Two little boys are out playing in the sandbox. One steals the other’s toy car. The wronged child hauls off and slugs the thief, and they tussle until their energy is spent. Two minutes later, they’re happily playing again, the confrontation resolved and forgotten.
Two little girls both wear the same style of shirt to school. Each thought she’d look unique, and they are both upset that they match, but instead, they compliment each other and laugh. But during lunch, one “accidentally” spills her drink on the other girl, drenching her shirt.
These two scenarios are completely made up, and they are also very generalized, but they do go toward illustrating a point – sometimes it’s best to just vent your emotions and get them out of the way. Holding on to hurt only leads to further resentment, but for some reason, many women seem harder put to release those emotions and confront them.
Is it because we’re taught to be nice and ladylike? Boys are encouraged to be rough-and-tumble, which naturally works off a lot of energy, but girls are encouraged to be more delicate in their expression of emotion. Has this in some way led us to believe that confronting our emotions head-on is undesirable?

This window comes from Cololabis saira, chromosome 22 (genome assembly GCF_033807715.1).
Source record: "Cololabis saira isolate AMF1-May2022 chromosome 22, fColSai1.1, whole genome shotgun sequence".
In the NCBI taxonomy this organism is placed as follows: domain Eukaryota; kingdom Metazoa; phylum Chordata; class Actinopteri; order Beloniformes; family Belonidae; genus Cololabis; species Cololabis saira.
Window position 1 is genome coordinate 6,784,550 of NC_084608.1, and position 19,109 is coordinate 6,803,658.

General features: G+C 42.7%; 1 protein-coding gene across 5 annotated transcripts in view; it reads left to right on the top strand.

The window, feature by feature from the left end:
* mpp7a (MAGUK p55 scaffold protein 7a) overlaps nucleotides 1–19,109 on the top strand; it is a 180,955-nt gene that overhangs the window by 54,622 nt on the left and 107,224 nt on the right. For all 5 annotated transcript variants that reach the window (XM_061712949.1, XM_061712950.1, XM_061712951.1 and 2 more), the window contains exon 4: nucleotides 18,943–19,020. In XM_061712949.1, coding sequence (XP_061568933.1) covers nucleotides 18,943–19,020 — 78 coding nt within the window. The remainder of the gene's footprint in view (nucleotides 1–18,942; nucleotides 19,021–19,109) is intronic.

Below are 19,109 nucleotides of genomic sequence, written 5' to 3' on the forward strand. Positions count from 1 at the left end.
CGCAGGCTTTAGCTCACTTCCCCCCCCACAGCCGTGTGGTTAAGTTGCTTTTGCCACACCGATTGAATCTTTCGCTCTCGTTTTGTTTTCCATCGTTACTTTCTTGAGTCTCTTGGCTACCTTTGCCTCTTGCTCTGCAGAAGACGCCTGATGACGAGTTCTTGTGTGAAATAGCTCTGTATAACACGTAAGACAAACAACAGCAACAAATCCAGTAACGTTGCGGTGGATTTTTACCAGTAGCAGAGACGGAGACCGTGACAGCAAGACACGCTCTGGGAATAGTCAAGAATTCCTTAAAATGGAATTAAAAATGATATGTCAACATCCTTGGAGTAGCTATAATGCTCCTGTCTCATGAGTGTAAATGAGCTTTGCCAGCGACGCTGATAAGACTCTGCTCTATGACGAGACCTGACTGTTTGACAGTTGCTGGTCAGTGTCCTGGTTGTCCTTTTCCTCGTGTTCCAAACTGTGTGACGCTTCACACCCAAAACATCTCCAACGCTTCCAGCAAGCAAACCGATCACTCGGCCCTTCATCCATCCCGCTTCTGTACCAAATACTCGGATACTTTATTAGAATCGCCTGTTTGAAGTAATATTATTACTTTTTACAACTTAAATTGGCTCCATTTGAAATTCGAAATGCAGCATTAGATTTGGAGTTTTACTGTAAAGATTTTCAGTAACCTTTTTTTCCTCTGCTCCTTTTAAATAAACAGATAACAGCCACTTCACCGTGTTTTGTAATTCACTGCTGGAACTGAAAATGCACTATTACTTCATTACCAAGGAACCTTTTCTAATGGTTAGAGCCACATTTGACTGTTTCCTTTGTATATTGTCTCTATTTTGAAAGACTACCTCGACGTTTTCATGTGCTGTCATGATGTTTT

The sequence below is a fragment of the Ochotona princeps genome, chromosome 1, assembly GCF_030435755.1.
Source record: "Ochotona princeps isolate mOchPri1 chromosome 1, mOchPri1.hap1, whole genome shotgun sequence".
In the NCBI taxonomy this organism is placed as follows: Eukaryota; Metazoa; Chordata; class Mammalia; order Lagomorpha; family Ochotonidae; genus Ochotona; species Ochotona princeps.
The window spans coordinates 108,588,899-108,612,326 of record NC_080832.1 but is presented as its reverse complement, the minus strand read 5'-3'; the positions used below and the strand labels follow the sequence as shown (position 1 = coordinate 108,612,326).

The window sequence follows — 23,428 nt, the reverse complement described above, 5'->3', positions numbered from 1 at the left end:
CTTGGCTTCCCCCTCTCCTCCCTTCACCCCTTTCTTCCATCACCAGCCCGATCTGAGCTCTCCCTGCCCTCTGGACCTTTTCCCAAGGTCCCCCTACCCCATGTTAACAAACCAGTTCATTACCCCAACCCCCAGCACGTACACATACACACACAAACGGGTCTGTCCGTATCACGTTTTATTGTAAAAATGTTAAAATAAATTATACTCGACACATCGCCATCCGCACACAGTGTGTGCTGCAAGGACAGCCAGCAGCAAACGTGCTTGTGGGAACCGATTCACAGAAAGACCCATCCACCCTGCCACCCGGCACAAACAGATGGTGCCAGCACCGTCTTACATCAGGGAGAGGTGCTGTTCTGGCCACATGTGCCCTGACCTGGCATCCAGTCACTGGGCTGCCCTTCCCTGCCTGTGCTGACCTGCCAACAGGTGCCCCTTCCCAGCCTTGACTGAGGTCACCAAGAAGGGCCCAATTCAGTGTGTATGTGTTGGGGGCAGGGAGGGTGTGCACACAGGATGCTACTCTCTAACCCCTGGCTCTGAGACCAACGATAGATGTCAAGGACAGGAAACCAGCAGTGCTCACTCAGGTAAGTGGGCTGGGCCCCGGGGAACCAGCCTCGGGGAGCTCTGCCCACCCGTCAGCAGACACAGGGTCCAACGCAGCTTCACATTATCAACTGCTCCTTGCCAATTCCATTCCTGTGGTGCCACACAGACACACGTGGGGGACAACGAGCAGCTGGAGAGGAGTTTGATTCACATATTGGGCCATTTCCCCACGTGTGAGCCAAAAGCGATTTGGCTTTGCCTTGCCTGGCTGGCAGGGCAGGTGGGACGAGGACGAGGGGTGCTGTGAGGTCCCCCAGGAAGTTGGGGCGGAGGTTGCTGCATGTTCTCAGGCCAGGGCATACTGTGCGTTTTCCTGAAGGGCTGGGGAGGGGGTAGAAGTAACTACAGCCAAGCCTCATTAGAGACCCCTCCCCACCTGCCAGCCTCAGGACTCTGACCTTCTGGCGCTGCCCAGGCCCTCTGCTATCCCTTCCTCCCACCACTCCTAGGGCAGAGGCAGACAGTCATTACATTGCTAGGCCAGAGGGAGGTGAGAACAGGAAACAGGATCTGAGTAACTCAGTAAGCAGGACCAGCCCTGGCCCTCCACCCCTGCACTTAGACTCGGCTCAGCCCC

My husband doesn’t hold grudges in our marriage. He tells me that he honestly doesn’t remember whatever it was I did last week that was unkind or spiteful. Me, on the other hand? I can remember every ornery thing he ever said back to when we were first dating. I’ve got it all color-coded in my memory banks, and it’s not as though I try to hang on to it all—it just naturally happens. Is this because I’m naturally a more resentful person? Or because my memory is better?
You can tell I’ve been mulling this over today, wondering why it is that women seem to react to their upsets so differently. I want to be more like my husband, able to let go of hurt and misunderstandings and move forward. I think that could be a good goal for the new year, to take a page out of his book and learn to forgive … and forget.